With many in the U.S. foreign policy community backing both the ouster of Syrian President Bashar al-Assad and the defeat of the Islamic State group (ISIS), a new report could raise some cause for concern. The report says Assad’s military has been the most engaged faction against ISIS over the past year of Syria’s conflict, making it an extremely risky target for a U.S. foreign policy that is intended to stop the jihadists’ advances.
The report published Wednesday by the London-based IHS Jane Terrorism and Insurgency Centre, one of the world’s leading security analysis agencies, says 43 percent of ISIS’s battles between April 1, 2016 and March 31, 2017 were fought against the Syrian military and its allies, which include Russia, Iran and pro-government militias. Meanwhile, the U.S.-backed Syrian Democratic Forces (SDF), a majority-Kurd coalition of Arabs and ethnic minorities, accounted for 17 percent of the action against ISIS.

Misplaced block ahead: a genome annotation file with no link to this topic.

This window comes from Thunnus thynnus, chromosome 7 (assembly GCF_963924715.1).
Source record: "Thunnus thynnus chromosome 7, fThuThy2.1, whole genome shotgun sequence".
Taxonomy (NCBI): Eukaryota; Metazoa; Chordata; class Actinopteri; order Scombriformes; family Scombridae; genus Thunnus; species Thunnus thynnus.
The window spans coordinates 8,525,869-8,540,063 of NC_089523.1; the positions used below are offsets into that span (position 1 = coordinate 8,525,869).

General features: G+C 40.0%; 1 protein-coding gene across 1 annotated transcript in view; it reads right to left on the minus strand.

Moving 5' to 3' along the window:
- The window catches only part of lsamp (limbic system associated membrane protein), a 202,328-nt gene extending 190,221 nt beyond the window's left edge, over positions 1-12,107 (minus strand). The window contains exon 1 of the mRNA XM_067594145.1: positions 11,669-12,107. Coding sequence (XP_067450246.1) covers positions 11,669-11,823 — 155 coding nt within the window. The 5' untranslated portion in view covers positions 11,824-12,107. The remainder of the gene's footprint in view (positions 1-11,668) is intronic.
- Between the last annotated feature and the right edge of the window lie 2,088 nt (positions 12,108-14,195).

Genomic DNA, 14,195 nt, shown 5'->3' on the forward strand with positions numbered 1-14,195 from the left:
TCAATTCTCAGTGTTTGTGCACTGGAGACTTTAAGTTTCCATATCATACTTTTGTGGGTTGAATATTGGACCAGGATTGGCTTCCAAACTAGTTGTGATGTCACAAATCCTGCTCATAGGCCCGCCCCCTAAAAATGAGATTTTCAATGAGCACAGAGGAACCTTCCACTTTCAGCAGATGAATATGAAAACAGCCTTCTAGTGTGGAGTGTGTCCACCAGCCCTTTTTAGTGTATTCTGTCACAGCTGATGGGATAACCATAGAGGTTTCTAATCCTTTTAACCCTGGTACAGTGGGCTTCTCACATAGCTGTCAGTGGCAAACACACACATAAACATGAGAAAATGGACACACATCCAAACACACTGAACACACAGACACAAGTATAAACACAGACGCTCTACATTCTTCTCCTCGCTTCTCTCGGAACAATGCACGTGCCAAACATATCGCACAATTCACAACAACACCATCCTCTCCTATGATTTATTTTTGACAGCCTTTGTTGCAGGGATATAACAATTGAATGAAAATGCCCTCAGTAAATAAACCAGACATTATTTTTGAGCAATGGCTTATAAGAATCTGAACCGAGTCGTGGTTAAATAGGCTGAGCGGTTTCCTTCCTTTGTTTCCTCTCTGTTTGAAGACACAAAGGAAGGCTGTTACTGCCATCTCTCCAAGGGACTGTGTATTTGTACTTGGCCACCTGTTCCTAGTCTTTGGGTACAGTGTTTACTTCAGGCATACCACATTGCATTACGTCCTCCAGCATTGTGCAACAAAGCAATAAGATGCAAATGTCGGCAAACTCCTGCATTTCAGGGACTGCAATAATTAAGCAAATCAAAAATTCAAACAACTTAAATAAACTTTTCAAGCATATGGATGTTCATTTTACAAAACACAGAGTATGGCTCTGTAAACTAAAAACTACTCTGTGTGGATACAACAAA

Under former President Barack Obama, Washington long maintained that Assad must be ousted, but U.S. support for rebels faded as ultraconservative Sunni Muslim groups like ISIS grew among the Syrian opposition and Washington then focused on battling jihadists. President Donald Trump further emphasized the need to defeat ISIS, and his administration last month abandoned the Obama-era regime change approach in Syria. However, more recently there have been suggestions that the U.S. may at some point pursue further action against Assad.